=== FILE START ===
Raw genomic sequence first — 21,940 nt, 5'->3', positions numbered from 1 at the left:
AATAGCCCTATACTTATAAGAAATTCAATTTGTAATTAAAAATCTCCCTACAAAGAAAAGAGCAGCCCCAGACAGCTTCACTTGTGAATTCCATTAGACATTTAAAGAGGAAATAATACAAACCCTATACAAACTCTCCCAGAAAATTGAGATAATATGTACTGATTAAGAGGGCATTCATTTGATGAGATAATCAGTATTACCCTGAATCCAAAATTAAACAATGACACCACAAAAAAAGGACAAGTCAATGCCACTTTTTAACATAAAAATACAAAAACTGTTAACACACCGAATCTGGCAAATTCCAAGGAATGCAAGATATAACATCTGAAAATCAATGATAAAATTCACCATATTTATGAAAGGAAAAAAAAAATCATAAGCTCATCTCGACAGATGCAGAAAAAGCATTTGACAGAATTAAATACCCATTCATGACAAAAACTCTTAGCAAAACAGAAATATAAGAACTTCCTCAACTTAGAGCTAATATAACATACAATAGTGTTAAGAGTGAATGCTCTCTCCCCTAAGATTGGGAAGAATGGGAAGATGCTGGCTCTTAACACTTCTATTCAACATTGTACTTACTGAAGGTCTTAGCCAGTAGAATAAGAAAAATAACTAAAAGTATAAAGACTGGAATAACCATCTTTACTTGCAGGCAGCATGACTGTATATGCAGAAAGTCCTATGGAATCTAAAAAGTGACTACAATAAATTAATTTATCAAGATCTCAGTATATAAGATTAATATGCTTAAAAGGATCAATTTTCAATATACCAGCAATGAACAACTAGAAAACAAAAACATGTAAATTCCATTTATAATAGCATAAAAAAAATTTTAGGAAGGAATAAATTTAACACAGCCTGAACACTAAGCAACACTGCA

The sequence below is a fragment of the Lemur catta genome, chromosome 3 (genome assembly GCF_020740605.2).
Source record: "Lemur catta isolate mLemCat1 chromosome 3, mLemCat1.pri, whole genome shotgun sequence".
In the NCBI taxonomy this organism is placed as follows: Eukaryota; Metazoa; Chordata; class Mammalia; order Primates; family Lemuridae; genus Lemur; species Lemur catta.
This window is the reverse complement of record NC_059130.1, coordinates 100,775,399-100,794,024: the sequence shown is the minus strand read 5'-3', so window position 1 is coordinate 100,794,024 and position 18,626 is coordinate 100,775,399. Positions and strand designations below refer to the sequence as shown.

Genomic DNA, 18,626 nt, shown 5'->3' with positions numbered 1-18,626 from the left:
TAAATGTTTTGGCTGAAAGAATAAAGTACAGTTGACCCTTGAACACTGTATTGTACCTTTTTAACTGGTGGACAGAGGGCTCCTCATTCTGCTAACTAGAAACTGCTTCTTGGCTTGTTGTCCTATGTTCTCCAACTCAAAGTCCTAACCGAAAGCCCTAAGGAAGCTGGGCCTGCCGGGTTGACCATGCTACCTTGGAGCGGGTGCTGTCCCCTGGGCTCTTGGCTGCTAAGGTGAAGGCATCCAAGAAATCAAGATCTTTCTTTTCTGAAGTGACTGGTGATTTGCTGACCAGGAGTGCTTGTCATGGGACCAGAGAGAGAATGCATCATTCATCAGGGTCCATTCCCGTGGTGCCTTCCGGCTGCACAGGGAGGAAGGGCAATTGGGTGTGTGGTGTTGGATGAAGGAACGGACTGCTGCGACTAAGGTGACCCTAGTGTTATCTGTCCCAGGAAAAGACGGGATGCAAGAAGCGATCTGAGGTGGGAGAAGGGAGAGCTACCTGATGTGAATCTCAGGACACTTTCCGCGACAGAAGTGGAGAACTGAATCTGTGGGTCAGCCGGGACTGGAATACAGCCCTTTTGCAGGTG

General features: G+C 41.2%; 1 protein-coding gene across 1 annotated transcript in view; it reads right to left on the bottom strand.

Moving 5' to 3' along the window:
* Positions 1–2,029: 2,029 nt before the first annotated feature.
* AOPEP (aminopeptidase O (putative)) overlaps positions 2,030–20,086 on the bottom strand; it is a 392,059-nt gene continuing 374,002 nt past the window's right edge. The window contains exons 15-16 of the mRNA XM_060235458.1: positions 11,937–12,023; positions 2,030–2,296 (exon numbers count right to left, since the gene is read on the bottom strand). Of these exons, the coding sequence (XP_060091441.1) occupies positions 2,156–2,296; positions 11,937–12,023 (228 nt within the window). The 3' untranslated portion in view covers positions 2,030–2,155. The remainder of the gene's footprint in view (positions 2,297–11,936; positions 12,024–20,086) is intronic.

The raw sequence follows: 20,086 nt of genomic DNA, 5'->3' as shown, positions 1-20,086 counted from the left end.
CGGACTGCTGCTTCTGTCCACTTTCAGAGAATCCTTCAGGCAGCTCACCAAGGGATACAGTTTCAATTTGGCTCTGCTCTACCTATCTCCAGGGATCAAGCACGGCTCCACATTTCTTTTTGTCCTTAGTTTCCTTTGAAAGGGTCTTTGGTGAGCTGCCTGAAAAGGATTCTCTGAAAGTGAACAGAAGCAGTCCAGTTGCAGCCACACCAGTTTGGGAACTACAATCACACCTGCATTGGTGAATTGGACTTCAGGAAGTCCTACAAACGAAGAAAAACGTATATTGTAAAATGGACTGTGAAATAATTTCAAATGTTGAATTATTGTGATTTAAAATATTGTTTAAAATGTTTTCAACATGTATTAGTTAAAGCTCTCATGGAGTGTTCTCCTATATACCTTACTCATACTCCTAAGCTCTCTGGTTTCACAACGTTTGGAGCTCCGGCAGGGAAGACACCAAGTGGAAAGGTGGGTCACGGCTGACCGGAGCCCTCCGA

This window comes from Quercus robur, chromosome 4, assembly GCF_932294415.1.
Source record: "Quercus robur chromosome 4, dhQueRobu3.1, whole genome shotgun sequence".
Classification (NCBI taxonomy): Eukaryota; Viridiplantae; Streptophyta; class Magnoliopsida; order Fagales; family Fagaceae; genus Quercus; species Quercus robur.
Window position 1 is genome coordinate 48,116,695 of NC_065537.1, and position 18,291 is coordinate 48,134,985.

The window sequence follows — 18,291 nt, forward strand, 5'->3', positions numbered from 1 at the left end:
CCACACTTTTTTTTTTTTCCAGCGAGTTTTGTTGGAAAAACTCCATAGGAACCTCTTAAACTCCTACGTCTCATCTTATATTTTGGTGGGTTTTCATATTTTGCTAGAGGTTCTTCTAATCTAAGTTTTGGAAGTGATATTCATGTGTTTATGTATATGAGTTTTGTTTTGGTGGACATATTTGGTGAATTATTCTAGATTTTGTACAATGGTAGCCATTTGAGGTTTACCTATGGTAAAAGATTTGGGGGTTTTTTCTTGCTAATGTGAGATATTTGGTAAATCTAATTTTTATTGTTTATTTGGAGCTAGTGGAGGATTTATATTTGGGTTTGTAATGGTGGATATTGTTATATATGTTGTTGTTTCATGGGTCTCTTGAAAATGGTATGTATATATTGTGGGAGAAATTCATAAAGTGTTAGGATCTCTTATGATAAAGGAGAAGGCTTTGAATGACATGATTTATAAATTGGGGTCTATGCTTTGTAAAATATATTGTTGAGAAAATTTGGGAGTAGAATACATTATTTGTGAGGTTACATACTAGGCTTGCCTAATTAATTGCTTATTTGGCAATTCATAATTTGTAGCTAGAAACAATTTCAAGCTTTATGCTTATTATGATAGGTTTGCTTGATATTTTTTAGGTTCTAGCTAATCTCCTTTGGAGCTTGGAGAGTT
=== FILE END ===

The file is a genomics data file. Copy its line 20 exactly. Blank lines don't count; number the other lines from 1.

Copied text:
CCACACTTTTTTTTTTTTCCAGCGAGTTTTGTTGGAAAAACTCCATAGGAACCTCTTAAACTCCTACGTCTCATCTTATATTTTGGTGGGTTTTCATATTTTGCTAGAGGTTCTTCTAATCTAAGTTTTGGAAGTGATATTCATGTGTTTATGTATATGAGTTTTGTTTTGGTGGACATATTTGGTGAATTATTCTAGATTTTGTACAATGGTAGCCATTTGAGGTTTACCTATGGTAAAAGATTTGGGGGTTTTTTCTTGCTAATGTGAGATATTTGGTAAATCTAATTTTTATTGTTTATTTGGAGCTAGTGGAGGATTTATATTTGGGTTTGTAATGGTGGATATTGTTATATATGTTGTTGTTTCATGGGTCTCTTGAAAATGGTATGTATATATTGTGGGAGAAATTCATAAAGTGTTAGGATCTCTTATGATAAAGGAGAAGGCTTTGAATGACATGATTTATAAATTGGGGTCTATGCTTTGTAAAATATATTGTTGAGAAAATTTGGGAGTAGAATACATTATTTGTGAGGTTACATACTAGGCTTGCCTAATTAATTGCTTATTTGGCAATTCATAATTTGTAGCTAGAAACAATTTCAAGCTTTATGCTTATTATGATAGGTTTGCTTGATATTTTTTAGGTTCTAGCTAATCTCCTTTGGAGCTTGGAGAGTT